Earth and Paper. Earth and Drawing. Mediums apparently so different, how could they function in similar ways? Others have made links between earth and language, loosely suggesting that both are generative. Within my practice making, language and drawing overlap. I have long used earth, text and drawing in parallel, wondering how they can come together, how they share a place within a practice and within a philosophy of making. Firstly, these common materials invite a sort of meddling touch. They are low materials; poor materials which ask to be poked and interfered with. Materials which invite a sort of interaction that lowers the status of art-work to play-thing. Familiar earth and familiar white paper; cheap photocopies; a biro; correction fluid.
Earth and Paper. One heavy, crumbly, compressible, life-supporting, nutrient rich; a seed bed. The ground beneath our feet, the soil of our bodies.
The other light, flat, white, blank and prepared for the mark that comes. A surface beneath our hands, the ground of our imagination.
When drawing, a line emerges that is not what the eye first saw; imagination and the body intervene. A complex drawing process can attempt to eliminate this intervention, can attempt to remove the play of imagination and the influence of the self. This is a drawing process that is designed to mould a subjective act into an objective methodology only to further reveal the self in all its imaginative fluidity.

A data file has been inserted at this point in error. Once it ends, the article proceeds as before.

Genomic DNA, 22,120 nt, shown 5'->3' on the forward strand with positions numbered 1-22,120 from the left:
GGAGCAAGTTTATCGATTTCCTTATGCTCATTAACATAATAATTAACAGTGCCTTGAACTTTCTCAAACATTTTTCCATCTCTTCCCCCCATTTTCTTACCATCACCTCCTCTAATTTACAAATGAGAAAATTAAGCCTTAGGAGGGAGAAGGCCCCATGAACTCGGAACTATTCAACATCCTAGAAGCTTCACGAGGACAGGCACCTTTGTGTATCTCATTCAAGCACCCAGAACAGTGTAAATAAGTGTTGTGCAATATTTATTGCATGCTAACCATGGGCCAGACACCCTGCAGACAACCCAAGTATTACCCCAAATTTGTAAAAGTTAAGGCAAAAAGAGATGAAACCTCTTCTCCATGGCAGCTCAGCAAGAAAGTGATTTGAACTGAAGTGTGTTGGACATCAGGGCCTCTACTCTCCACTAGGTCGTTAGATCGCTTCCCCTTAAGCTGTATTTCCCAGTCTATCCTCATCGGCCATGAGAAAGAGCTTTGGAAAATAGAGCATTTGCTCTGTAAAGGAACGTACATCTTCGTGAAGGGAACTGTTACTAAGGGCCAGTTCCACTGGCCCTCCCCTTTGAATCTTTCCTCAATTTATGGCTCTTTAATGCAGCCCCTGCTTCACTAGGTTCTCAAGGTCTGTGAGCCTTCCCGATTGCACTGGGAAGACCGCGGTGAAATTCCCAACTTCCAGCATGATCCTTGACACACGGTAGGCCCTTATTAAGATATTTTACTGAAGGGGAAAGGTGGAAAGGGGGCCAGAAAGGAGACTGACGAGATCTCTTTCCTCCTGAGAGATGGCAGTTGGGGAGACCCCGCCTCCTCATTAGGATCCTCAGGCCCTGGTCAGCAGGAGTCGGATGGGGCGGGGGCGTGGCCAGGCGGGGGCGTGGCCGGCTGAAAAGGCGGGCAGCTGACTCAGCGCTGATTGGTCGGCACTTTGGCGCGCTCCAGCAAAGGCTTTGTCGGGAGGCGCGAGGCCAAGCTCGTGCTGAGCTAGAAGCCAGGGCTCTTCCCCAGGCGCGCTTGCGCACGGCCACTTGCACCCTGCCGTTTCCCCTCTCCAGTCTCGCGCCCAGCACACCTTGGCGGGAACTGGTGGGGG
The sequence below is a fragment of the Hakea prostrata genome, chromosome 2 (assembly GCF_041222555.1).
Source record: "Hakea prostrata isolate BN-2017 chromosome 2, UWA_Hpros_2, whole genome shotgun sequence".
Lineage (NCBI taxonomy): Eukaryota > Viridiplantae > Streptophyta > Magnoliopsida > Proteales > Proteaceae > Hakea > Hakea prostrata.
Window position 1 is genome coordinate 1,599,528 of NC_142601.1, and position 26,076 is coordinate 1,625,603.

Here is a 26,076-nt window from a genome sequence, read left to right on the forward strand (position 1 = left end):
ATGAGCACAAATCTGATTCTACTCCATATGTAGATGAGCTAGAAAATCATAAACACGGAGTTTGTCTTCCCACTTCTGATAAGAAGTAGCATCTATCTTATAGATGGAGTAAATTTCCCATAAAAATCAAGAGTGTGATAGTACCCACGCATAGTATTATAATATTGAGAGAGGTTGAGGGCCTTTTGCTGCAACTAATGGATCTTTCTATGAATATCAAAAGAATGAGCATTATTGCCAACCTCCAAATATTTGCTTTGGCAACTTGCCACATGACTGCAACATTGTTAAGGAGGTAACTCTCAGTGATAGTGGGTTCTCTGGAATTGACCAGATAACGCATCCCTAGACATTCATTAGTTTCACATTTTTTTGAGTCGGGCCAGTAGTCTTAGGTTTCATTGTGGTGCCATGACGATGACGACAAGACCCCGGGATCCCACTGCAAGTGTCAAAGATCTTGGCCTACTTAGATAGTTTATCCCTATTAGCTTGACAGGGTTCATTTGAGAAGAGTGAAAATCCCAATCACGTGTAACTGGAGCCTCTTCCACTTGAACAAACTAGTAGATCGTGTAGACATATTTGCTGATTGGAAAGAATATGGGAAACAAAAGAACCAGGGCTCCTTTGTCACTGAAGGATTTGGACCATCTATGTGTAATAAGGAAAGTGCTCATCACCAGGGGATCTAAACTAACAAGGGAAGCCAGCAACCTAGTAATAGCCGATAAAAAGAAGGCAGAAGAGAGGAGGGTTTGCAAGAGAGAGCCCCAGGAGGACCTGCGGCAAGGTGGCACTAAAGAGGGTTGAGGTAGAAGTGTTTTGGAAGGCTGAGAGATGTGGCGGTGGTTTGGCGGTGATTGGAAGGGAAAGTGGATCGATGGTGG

When ramming earth, it is compressed into a solid block; matter is compressed through force into a battery of bulging, latent energy. Heavier than the eye can determine. Through the treading of my feet the earth is forced into form and once rammed, the earth blocks further access. My body is blocked; its energy transferred into immoveable, unimaginable weight into which I (my self) can no longer enter.
When there is an invitation to others, the multiples selves (the multiple Others) bring their multiple narratives and multiple bodies to form the work. There is an invitation to participate and share a view point, but also an invitation for the Other to correct perceived inaccuracies. Their corrections mask but do not remove, instead the correction fluid redefines the original line in an act that is simultaneously destructive and creative. Veracity. Accuracy. Failure? The Others join me to both build and erase, but see how their erasure is another way of building? There is addition here – supplementation – that eventually becomes an excess of material, of participants, lines, layers and words.
We tread down the earth and build it up and build it into things; it reminds me of something found filled with earth in a muddy field. Yet this is no gentle sedimentation over time, rather it is a force which fills every nook with body-beating pressure. My heavy footsteps do not lead anywhere but around and around as the path is beaten into a block. My drawn line also leads into a tangle (of roots), impenetrable and multi-layered. The plant whose roots were of the earth and leaves were of the air now hangs uprooted; inverted. The earth blocks have been forced down, the air forced out and the material deadened. The growth of the plant and the processes of the earth are made static, silenced, blocked, mute through the weight of the layers of excess.
This text will be published alongside images of work as part of the KFI project led by anthropologist Tim Ingold. The text and images will be part of the publication by KFI researcher Elizabeth Hodson, whose work in KFI focuses on contemporary art practice, principally in two locations: Iceland and Scotland. Her research addresses the specificity of particular artistic mediums, in particular drawing and painting, through an ethnographic focus on the working practice of artists. Her curatorial work for KFI has involved two exhibitions: ‘Beyond Perception’, held at the University of Aberdeen (2015) and ‘Drawing the Anthropological Imagination’, University of Durham (2016).